“Careful rod Packing Can Save Your Next Trip”
One of the worst things that can happen to a traveling angler is to find your rods broken upon arrival. Many of us enjoy a fishing experience more by using familiar or even customized tackle suited for a particular style of fishing. Using standard charter tackle is not a good alternative. Broken rod guides are most common, but I’ve also experienced crushed rod cases and snapped rods themselves. Prevention of damage is much better than attempting repairs.
Start with a proven, sturdy rod tube or case. Manufactures have greatly improved rod tubes and there are many to choose from. Personally, I build my own using ABS plastic tubing in three-and four-inch diameters, and have yet to break a rod. These will accommodate up to five and nine conventional rods, respectively. All components are available at most hardware or plumbing stores, including end caps with threaded seals. Due to airline limitations on oversize baggage, I don’t pack rods longer than seven feet; therefore the tubes are cut slightly longer to allow for rod butt overlap to protect the rod tips.
Rod guides are your main concern. Composite guides with ceramic inserts pose the greatest challenge. They can shatter and crumble into powder with too much vibration or pounding against a hard surface such as a reel seat or tube surface. Stainless steel guides are much easier to transport.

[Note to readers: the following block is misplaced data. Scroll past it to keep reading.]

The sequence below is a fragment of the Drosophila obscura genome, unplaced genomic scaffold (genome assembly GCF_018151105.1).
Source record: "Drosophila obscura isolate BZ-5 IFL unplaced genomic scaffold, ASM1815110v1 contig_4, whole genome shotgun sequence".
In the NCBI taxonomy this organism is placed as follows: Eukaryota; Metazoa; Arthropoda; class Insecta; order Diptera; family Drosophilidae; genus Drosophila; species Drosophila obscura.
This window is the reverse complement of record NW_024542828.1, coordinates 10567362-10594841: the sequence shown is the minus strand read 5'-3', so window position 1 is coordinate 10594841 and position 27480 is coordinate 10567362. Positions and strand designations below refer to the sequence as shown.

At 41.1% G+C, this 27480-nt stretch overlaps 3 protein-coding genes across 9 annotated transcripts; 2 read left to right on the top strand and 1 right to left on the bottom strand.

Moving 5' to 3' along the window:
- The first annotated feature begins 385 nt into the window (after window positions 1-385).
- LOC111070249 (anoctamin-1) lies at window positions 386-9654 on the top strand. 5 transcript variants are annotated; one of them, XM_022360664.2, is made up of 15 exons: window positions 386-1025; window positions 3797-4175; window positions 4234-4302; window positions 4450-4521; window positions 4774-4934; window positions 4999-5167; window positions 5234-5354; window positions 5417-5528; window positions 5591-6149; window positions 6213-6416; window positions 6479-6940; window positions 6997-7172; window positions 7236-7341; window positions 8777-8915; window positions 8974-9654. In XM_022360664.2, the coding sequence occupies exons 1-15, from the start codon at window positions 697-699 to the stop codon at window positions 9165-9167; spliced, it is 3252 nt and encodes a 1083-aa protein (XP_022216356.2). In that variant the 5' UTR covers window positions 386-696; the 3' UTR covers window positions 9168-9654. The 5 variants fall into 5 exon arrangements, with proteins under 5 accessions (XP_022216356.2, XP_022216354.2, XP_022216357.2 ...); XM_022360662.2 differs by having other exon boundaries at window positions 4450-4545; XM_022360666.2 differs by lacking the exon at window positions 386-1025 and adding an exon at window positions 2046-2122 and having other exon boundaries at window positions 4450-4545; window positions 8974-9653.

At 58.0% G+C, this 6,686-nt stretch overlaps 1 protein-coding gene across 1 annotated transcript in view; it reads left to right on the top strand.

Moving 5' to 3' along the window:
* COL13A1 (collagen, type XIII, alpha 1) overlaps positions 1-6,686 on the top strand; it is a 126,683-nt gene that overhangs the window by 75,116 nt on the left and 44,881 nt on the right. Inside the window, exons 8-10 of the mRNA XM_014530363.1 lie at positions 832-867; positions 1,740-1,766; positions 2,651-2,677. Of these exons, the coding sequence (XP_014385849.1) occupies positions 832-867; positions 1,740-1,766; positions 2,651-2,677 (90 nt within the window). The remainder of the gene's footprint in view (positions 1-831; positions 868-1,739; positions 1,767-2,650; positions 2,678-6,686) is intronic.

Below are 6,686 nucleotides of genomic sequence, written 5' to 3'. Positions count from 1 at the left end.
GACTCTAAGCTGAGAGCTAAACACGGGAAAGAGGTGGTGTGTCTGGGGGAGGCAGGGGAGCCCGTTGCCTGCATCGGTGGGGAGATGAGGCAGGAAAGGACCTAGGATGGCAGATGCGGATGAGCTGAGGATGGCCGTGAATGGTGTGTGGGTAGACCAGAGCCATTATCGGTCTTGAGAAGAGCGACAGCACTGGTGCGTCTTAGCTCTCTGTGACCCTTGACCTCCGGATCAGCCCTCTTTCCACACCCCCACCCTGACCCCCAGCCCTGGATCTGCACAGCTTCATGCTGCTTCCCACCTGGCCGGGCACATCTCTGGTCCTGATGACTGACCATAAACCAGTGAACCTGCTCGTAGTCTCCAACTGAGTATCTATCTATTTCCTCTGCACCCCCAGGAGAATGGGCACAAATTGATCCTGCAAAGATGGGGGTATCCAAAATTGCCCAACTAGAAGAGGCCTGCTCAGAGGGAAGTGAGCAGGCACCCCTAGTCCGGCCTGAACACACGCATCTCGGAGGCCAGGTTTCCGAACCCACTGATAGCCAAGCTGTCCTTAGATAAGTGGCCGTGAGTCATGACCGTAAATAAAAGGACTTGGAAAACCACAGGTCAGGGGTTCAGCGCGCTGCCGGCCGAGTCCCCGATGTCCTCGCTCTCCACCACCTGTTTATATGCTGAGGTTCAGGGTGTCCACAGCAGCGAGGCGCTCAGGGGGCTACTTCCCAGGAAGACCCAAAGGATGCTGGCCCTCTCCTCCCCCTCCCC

There are many ways to pack a rod case. Here are a few tips you may want to consider:
Step 1: Typical Baja rod selection will fit onto a four-inch diameter rod tube. Hotel Punta Colorada.
Step 2: Ceramic guides need special care to survive travel.
Step 3: Sheets of foam cushion or padding available at upholstery shops, make excellent packing material when cut into a variety of sizes.
Step 4, 5, 6, 7: Protect each ceramic guide by inserting foam through guide, wrapping several times and inserting again.
Step 8: All ceramic guides are wrapped. Stainless steel or roller guides do not require individual wrapping.
Step 9, 10: Reel seats can cause damage if allowed to contact guides. Wrap reel seats in foam.
Step 11: Place rods “back to back” equally so that rod butts extend slightly beyond rod tips for protection from contact with rod case end caps.
Step 12: Fill voids between rods with various sizes of foam padding to reduce vibration and contact with hard surfaces. Rod guides should face inward to avoid contact with tube.
Step 13: Use longer strips of foam padding to wrap around exterior of rods. Slide bundle of rods into rod tube. Make sure there is adequate padding so that rods are snug in tube and cannot “rattle” against tube walls.
Step 14: Optional screw hole, marked on cap for easy alignment, can provide modest security measure. Tape over screw to conceal. Install caps on both ends of rod tube.
Step 15: Rod case ready to travel.
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The Roving Angler